Copyright By Dan Grant, Evan Wang, and Jake McCabe

Copyright: is the legal ownership of works, such as music, books, pictures, movies, and even architecture. While copyright can be used to protect someone's ideas and creations, it can't be used to protect things such as names, slogans, or facts.

Copyrights last for the entirety of the author's life, plus 70 years. However, this wasn't always the case. Works that were created and published between the years of 1922 and 1978 are protected for exactly 95 years after their date of publication, while works published before 1923 are now public domain.

In most cases, a copyright is owned by the person who created/published it, but this can change for several reasons. For example, if an employee were to create and copyright something during their time working for a company, the copyright would belong to the employer Another example would be that if you found a book your grandmother wrote in her attic, you would not be able to copyright it unless the rights to the book were given to you, such as through a will or inheritance.

A license is permission to use a copyrighted work, given to someone by the copyright owner, and is usually paid for. For example, if I wanted permission to use someone else's work in a book I was writing, I would need to get a license to use the work by the copyright's owner.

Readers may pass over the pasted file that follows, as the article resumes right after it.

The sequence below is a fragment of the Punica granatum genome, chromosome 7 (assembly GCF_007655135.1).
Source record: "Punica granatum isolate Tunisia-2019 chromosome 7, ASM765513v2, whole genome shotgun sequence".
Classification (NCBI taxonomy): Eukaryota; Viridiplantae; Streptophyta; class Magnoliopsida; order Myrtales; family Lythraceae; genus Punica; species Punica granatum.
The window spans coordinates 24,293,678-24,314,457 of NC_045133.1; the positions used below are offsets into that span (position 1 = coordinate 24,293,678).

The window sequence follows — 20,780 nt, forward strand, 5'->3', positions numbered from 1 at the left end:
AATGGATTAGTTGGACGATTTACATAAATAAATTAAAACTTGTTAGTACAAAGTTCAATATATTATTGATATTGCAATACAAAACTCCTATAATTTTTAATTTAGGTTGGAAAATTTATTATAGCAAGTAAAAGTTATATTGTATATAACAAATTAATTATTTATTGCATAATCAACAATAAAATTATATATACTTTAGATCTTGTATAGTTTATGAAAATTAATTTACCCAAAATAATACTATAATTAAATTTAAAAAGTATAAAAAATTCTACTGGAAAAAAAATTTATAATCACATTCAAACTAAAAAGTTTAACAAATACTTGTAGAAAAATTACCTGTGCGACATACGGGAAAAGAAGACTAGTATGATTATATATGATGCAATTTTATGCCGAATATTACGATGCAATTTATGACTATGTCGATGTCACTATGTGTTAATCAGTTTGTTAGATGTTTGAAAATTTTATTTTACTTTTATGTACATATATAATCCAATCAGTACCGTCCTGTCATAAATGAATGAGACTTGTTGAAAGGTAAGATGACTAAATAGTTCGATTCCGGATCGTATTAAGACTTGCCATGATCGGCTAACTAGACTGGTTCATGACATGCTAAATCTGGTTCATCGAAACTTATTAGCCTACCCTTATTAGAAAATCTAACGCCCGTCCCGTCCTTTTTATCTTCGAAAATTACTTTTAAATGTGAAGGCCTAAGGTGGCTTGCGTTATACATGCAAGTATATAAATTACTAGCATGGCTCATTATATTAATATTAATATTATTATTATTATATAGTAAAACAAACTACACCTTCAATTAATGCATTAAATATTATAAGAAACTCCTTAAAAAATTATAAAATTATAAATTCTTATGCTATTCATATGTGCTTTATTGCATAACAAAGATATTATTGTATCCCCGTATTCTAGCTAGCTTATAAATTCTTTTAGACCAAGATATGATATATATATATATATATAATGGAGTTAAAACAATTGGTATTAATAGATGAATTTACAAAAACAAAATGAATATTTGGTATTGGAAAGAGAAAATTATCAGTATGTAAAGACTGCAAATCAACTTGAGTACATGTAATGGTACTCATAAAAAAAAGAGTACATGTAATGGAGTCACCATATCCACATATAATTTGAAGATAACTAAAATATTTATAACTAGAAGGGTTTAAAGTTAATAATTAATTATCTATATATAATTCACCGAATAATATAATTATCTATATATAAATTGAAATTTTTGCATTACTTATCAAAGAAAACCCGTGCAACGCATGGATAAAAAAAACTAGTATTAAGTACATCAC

Public Domain: Materials that are in the public domain are things that are open to the public and are not protected by copyright; the owner is the public. Anyone can use it without permission. Four ways that things enter the public domain

1. The copyright is outdated, expired

2. The owner of the copyright did not renew the copyright

3. The owner of the work puts it into the public domain; dedication

4: The law of copyright does not cover the item

Fair useĀ - when a person uses copyrighted work for a limited purpose. People can comment on, criticize, or parody a copyrighted work without the laws of plagiarism affecting the user.

Can use for: criticism, news reporting, teaching, and/or research

Creativity: The formation of original ideas. These ideas are original, but they can be based on the past, or other ideas. For example, Star Wars. Nobody ever thought of Star Wars before George Lucas, but people have thought of characters like a rogue scoundrel, a trusty sidekick, a wise man, a training chosen one, and a strong independent woman, but George Lucas put these ideas and more together to form the synthase that is Star Wars.

R-R-R-R-Remix: A remix is a mixture of an old song, to make it sound different than the original. This is plagiarism, unless it is approved by the artist or it is given credit. To be honest, most people like the original song better, and the remix usually does not change too much about the original song. Plagarism is taking soemthing and saying that you created it, when you did not. Remixing is taking something someone else created, still giving them credit, and making it different without altering it too much.


Created with images by DariuszSankowski - "phone screen technology"

Made with Adobe Slate

Make your words and images move.

Get Slate

Report Abuse

If you feel that this video content violates the Adobe Terms of Use, you may report this content by filling out this quick form.

To report a Copyright Violation, please follow Section 17 in the Terms of Use.